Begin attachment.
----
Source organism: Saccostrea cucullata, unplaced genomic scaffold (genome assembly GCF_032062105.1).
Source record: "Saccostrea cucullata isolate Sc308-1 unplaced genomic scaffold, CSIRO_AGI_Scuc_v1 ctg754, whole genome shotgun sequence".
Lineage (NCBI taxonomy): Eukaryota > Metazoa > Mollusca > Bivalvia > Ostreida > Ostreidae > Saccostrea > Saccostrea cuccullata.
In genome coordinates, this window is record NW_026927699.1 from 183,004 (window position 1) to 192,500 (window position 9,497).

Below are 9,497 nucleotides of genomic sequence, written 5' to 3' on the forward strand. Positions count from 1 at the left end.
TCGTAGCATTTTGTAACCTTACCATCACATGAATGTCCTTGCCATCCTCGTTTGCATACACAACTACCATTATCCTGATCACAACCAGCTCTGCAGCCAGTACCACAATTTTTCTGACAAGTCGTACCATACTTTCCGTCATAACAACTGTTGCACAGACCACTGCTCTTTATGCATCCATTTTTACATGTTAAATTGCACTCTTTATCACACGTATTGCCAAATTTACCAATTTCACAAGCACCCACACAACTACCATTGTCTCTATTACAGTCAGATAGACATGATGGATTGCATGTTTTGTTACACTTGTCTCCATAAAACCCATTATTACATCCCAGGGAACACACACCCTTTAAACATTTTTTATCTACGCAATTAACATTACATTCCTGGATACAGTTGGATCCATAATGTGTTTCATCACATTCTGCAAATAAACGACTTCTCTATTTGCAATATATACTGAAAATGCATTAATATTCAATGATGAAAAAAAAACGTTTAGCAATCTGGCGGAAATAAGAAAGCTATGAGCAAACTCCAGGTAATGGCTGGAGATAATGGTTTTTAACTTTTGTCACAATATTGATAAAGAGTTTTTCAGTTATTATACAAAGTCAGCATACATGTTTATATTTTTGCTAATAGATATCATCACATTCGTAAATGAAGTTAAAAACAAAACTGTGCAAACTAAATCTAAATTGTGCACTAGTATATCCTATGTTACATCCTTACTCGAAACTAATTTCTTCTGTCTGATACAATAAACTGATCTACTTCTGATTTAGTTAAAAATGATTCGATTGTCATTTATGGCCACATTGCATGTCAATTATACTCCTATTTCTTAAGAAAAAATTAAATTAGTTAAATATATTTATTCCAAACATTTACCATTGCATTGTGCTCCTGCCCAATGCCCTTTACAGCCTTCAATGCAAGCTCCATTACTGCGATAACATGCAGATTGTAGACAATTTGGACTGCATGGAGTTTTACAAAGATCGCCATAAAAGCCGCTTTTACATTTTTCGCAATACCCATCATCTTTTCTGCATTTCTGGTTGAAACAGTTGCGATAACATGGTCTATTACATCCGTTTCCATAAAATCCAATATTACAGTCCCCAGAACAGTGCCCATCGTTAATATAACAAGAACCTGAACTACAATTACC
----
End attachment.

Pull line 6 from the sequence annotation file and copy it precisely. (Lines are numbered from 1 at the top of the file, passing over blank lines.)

TCGTAGCATTTTGTAACCTTACCATCACATGAATGTCCTTGCCATCCTCGTTTGCATACACAACTACCATTATCCTGATCACAACCAGCTCTGCAGCCAGTACCACAATTTTTCTGACAAGTCGTACCATACTTTCCGTCATAACAACTGTTGCACAGACCACTGCTCTTTATGCATCCATTTTTACATGTTAAATTGCACTCTTTATCACACGTATTGCCAAATTTACCAATTTCACAAGCACCCACACAACTACCATTGTCTCTATTACAGTCAGATAGACATGATGGATTGCATGTTTTGTTACACTTGTCTCCATAAAACCCATTATTACATCCCAGGGAACACACACCCTTTAAACATTTTTTATCTACGCAATTAACATTACATTCCTGGATACAGTTGGATCCATAATGTGTTTCATCACATTCTGCAAATAAACGACTTCTCTATTTGCAATATATACTGAAAATGCATTAATATTCAATGATGAAAAAAAAACGTTTAGCAATCTGGCGGAAATAAGAAAGCTATGAGCAAACTCCAGGTAATGGCTGGAGATAATGGTTTTTAACTTTTGTCACAATATTGATAAAGAGTTTTTCAGTTATTATACAAAGTCAGCATACATGTTTATATTTTTGCTAATAGATATCATCACATTCGTAAATGAAGTTAAAAACAAAACTGTGCAAACTAAATCTAAATTGTGCACTAGTATATCCTATGTTACATCCTTACTCGAAACTAATTTCTTCTGTCTGATACAATAAACTGATCTACTTCTGATTTAGTTAAAAATGATTCGATTGTCATTTATGGCCACATTGCATGTCAATTATACTCCTATTTCTTAAGAAAAAATTAAATTAGTTAAATATATTTATTCCAAACATTTACCATTGCATTGTGCTCCTGCCCAATGCCCTTTACAGCCTTCAATGCAAGCTCCATTACTGCGATAACATGCAGATTGTAGACAATTTGGACTGCATGGAGTTTTACAAAGATCGCCATAAAAGCCGCTTTTACATTTTTCGCAATACCCATCATCTTTTCTGCATTTCTGGTTGAAACAGTTGCGATAACATGGTCTATTACATCCGTTTCCATAAAATCCAATATTACAGTCCCCAGAACAGTGCCCATCGTTAATATAACAAGAACCTGAACTACAATTACC